Japan loses Indonesia high-speed train contract to China

Touted as the first high-speed railway for the emerging nation, connecting the capital of Jakarta and the West Java provincial capital of Bandung within 36 minutes, the high-profile project pitted Japan and China against each other, with both lobbying hard to win the US$5 billion (S$7.14 billion) contract.


China and Japan had for months been vying to build a new railway in Indonesia, as Asia’s two biggest economies increasingly battle for influence across the region. The new proposal was accepted by Indonesia.

“The Japanese government still believes our proposal was the better and most feasible one”, Japanese embassy official Kijima said.

The Indonesian government “is considering welcoming China’s proposal”, Sofyan Djalil, Indonesia’s national development planning minister, told Yoshihide Suga, Japan’s chief cabinet secretary.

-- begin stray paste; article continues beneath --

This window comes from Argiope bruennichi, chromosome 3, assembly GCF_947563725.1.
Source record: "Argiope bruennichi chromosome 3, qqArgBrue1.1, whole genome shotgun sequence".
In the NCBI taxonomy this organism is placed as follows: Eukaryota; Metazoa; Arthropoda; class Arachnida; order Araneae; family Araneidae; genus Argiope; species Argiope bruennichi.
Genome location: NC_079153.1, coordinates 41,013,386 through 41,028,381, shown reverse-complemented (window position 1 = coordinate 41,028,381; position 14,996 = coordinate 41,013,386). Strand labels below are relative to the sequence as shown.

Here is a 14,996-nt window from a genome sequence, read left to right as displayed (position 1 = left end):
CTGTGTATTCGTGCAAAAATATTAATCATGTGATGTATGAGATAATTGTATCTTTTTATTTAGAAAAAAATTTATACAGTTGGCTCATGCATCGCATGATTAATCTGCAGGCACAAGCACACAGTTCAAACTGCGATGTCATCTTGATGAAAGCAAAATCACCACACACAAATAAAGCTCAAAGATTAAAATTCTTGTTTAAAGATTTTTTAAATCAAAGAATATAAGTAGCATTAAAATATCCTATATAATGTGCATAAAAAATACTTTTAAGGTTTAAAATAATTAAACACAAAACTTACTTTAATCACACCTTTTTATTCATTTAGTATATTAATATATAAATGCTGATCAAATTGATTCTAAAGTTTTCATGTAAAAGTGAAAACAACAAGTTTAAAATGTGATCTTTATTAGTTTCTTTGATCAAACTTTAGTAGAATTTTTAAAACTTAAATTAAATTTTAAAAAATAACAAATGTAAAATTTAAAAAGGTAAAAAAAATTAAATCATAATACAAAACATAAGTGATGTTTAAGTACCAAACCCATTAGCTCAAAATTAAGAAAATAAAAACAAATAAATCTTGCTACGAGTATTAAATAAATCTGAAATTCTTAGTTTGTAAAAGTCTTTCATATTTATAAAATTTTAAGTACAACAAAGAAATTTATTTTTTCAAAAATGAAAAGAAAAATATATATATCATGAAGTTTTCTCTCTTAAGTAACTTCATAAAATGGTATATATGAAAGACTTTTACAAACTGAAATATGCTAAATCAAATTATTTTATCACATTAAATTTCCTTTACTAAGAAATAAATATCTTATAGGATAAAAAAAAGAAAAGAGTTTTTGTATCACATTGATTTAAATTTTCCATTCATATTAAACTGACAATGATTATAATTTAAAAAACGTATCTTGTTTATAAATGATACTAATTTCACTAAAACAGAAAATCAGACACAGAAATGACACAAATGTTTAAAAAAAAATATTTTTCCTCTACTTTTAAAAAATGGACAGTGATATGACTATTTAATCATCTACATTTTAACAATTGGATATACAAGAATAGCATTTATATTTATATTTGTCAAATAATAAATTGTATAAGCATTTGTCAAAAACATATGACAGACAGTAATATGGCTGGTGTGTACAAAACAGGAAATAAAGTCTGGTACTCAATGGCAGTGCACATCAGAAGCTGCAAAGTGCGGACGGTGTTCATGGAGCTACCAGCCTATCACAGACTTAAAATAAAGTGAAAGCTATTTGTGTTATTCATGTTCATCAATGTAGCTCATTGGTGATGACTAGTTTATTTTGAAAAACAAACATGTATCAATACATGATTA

China came back with a modified proposal which did not require the Indonesian government to earmark funding. “I can’t understand that at all”.

Tuesday’s announcement that representatives had been sent to Japan and China suggested the project had gained renewed impetus, although possibly with a compromise between the original high-speed plan and the medium-speed alternative.

The Indonesian government did not immediately confirm the decision.

According to Pramono, Minister Sofyan’s explanation to Shinzo Abe comprises three points: the train project must be business to business (b to b); it will not use Indonesia’s state budget; and there will not be a guarantee from the Indonesian government. He pledged upon taking office in October to overhaul Indonesia’s ageing roads, railways and ports but has struggled to get his agenda moving.

Japan’s loss came despite its reputation as a world-class train maker.

The Abe administration has promoted exports of Shinkansen bullet train technology as a key pillar of its economic growth strategy.


China has countered this by arguing it has built thousands of kilometres of high-speed railway in the 12 years since it began constructing bullet trains. In 2011, one of its trains crashed, killing at least 40 people and injuring 200. China was the only other country that put in a comprehensive feasibility study.